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Old 08-07-2007, 07:00 PM   #1
eddogg12
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Non-Dry Rope + Waterproofing spray= ????

Is it possible to treat a standard non-dry rope with a waterproofing spray like for boots or fabric to help repell water, melting snow etc...? Or could it possibly be dangerous? Any thoughts?
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Old 08-07-2007, 07:20 PM   #2
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Contact a rope company for the correct answer. Sterling Rope Company I bet would be glad to help you out here. Jim Ewing there can answer this for you.
Be specific when you ask about the type of treatment. Silicone base, parafin based etc.
Sorry but I'm not sticking my neck out on this one.
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Old 08-07-2007, 07:53 PM   #3
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Quote:
Originally Posted by Adirondack_hunter View Post
Contact a rope company for the correct answer. Sterling Rope Company I bet would be glad to help you out here. Jim Ewing there can answer this for you.
Be specific when you ask about the type of treatment. Silicone base, parafin based etc.
Sorry but I'm not sticking my neck out on this one.
WUS!!

Actually the best possible advice. Let the experts that make the products answer. Especially when someone life or safety may be at risk.....

More people should show this much responsibility.

Hawk

(Personally I would saturate it with vaseline or lard)
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Old 08-07-2007, 08:22 PM   #4
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Quote:
Originally Posted by adirondack hunter
Contact a rope company for the correct answer. Sterling Rope Company I bet would be glad to help you out here. Jim Ewing there can answer this for you.
Be specific when you ask about the type of treatment. Silicone base, parafin based etc.
Sorry but I'm not sticking my neck out on this one..
...Thanks for the contact name, I might give that a try.

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....(Personally I would saturate it with vaseline or lard)
...I'll probably try to stay away from doing that.

In all seriousness though, I wasn't sure If it was something I could get away with without spending the extra coin for a dry rope. Or if it was a cheap-trick-treatment to revive older dry ropes. I understand that there could be some chemicals in the waterproofing, that could somehow decompose or break down the rope possibly. I also take into consideration that the question I asked is somewhat of a "loaded" question. I guess I was trying to get an idea of, if anyone had experience doing it.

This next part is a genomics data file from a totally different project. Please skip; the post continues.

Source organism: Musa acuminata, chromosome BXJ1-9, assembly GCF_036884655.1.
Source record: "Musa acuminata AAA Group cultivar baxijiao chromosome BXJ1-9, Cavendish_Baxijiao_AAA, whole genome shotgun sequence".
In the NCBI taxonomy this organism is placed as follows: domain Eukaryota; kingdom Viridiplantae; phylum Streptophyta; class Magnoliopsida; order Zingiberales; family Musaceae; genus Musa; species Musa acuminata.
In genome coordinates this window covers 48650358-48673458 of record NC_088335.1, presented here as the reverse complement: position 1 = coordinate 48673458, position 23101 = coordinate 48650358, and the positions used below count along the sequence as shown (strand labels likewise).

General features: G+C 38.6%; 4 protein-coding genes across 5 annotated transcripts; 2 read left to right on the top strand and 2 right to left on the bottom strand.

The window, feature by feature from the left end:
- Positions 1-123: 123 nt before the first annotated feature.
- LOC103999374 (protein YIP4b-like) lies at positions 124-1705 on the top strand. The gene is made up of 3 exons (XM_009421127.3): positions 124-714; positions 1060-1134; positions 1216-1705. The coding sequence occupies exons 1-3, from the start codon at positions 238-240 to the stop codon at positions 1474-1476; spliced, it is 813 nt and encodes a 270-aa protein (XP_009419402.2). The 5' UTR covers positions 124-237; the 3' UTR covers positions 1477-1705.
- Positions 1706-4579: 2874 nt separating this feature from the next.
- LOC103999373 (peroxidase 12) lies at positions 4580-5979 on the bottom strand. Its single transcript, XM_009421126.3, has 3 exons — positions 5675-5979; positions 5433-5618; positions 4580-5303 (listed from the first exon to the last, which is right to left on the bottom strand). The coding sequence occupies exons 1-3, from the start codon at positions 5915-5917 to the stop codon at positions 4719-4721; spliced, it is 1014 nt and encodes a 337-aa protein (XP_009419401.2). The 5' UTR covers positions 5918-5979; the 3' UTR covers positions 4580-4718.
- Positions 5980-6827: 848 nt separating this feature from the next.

In the age of the Pepsi-can Backpacking stove and other great DIY gadgets, I'm sure i'm not the only one who ever thought of spraying alittle Camp-Dry on their climbing rope so they could use it for ice-climbing ...Or buttering it up with alittle vaseline for that matter!
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Old 08-07-2007, 09:51 PM   #5
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Originally Posted by eddogg12 View Post
In the age of the Pepsi-can Backpacking stove and other great DIY gadgets, I'm sure i'm not the only one who ever thought of spraying alittle Camp-Dry on their climbing rope so they could use it for ice-climbing ...Or buttering it up with a little vaseline for that matter!
Hey it's probably been tried.

Wonder why we haven't heard back from those that did (try).
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Old 08-08-2007, 12:39 PM   #6
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I think nikwax made a wash-in rope treatment for a while. Bottomline is: you will never get as good a result as a treated rope that has the fibers treated and then is retreated after being woven. period. If you need a dry rope --buy a dry rope.
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Old 08-08-2007, 01:09 PM   #7
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...Well since I have been hearing some debate that even a dry/double dry rope can get soggy, and/or ice up. I wasn't sure If spending the extra coin for a dry rope was the thing to do, for the occasional ice pitch. I'm more or less looking for a decent, entry level, all-around 4 season rope. any suggestions? Thanks.

-Ed
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Old 08-08-2007, 06:45 PM   #8
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WUS!!
I know. I know!!!!

I laughed out loud after I read it and everyone here looked at me just wondering.....
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Old 08-13-2007, 09:11 PM   #9
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If you are going to do any ice climbing with the rope, get a dry rope. The very first time your rope freezes up too badly to rappel off a route will convince you that dry is worth the extra cost. Your life is suddenly at stake in that case.
If all you plan to do is rock climb, you can get away with a non-dry, but even in this case, if you get caught in a rain storm high up, keep in mind that a thoroughly wet rope loses a significant amount of strength temporarily. Dry-coatings minimize this problem. If all you are doing is top-roping, you are probably fine.
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Old 08-14-2007, 06:28 PM   #10